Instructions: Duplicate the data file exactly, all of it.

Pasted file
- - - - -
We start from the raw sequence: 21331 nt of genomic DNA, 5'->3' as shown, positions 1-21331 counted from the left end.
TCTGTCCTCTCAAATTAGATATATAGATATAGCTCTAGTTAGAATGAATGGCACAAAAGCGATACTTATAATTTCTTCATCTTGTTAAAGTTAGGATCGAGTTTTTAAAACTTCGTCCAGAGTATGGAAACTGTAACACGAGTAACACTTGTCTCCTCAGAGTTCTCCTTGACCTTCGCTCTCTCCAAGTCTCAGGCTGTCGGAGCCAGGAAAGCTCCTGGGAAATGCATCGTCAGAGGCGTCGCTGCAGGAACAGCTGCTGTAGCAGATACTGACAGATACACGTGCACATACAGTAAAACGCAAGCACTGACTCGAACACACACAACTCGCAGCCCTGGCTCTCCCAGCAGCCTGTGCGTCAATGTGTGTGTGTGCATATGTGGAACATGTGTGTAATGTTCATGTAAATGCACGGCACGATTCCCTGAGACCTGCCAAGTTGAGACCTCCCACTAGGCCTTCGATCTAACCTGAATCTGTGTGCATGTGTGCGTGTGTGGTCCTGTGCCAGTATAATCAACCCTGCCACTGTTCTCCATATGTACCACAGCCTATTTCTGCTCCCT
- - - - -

We start from the raw sequence: 21331 nt of genomic DNA, 5'->3' as shown, positions 1-21331 counted from the left end.
TCTGTCCTCTCAAATTAGATATATAGATATAGCTCTAGTTAGAATGAATGGCACAAAAGCGATACTTATAATTTCTTCATCTTGTTAAAGTTAGGATCGAGTTTTTAAAACTTCGTCCAGAGTATGGAAACTGTAACACGAGTAACACTTGTCTCCTCAGAGTTCTCCTTGACCTTCGCTCTCTCCAAGTCTCAGGCTGTCGGAGCCAGGAAAGCTCCTGGGAAATGCATCGTCAGAGGCGTCGCTGCAGGAACAGCTGCTGTAGCAGATACTGACAGATACACGTGCACATACAGTAAAACGCAAGCACTGACTCGAACACACACAACTCGCAGCCCTGGCTCTCCCAGCAGCCTGTGCGTCAATGTGTGTGTGTGCATATGTGGAACATGTGTGTAATGTTCATGTAAATGCACGGCACGATTCCCTGAGACCTGCCAAGTTGAGACCTCCCACTAGGCCTTCGATCTAACCTGAATCTGTGTGCATGTGTGCGTGTGTGGTCCTGTGCCAGTATAATCAACCCTGCCACTGTTCTCCATATGTACCACAGCCTATTTCTGCTCCCT